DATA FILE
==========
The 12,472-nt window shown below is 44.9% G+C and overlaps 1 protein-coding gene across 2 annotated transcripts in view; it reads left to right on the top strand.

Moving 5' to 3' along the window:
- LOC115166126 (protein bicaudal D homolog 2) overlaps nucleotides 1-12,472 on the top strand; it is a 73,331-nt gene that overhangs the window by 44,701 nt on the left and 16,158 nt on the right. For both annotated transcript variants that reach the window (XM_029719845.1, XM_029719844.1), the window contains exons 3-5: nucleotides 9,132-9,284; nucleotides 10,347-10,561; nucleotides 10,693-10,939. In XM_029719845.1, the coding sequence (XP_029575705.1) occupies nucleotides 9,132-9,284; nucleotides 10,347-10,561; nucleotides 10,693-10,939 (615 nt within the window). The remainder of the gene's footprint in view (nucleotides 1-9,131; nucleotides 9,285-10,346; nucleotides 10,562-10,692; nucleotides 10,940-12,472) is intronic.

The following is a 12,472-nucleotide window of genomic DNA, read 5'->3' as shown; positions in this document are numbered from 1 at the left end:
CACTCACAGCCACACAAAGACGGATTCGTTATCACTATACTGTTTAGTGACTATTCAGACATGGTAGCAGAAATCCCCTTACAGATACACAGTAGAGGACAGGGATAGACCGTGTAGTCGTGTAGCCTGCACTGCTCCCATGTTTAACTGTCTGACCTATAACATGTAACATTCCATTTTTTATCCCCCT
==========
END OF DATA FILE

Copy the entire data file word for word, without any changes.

The 12,472-nt window shown below is 44.9% G+C and overlaps 1 protein-coding gene across 2 annotated transcripts in view; it reads left to right on the top strand.

Moving 5' to 3' along the window:
- LOC115166126 (protein bicaudal D homolog 2) overlaps nucleotides 1-12,472 on the top strand; it is a 73,331-nt gene that overhangs the window by 44,701 nt on the left and 16,158 nt on the right. For both annotated transcript variants that reach the window (XM_029719845.1, XM_029719844.1), the window contains exons 3-5: nucleotides 9,132-9,284; nucleotides 10,347-10,561; nucleotides 10,693-10,939. In XM_029719845.1, the coding sequence (XP_029575705.1) occupies nucleotides 9,132-9,284; nucleotides 10,347-10,561; nucleotides 10,693-10,939 (615 nt within the window). The remainder of the gene's footprint in view (nucleotides 1-9,131; nucleotides 9,285-10,346; nucleotides 10,562-10,692; nucleotides 10,940-12,472) is intronic.

The following is a 12,472-nucleotide window of genomic DNA, read 5'->3' as shown; positions in this document are numbered from 1 at the left end:
CACTCACAGCCACACAAAGACGGATTCGTTATCACTATACTGTTTAGTGACTATTCAGACATGGTAGCAGAAATCCCCTTACAGATACACAGTAGAGGACAGGGATAGACCGTGTAGTCGTGTAGCCTGCACTGCTCCCATGTTTAACTGTCTGACCTATAACATGTAACATTCCATTTTTTATCCCCCT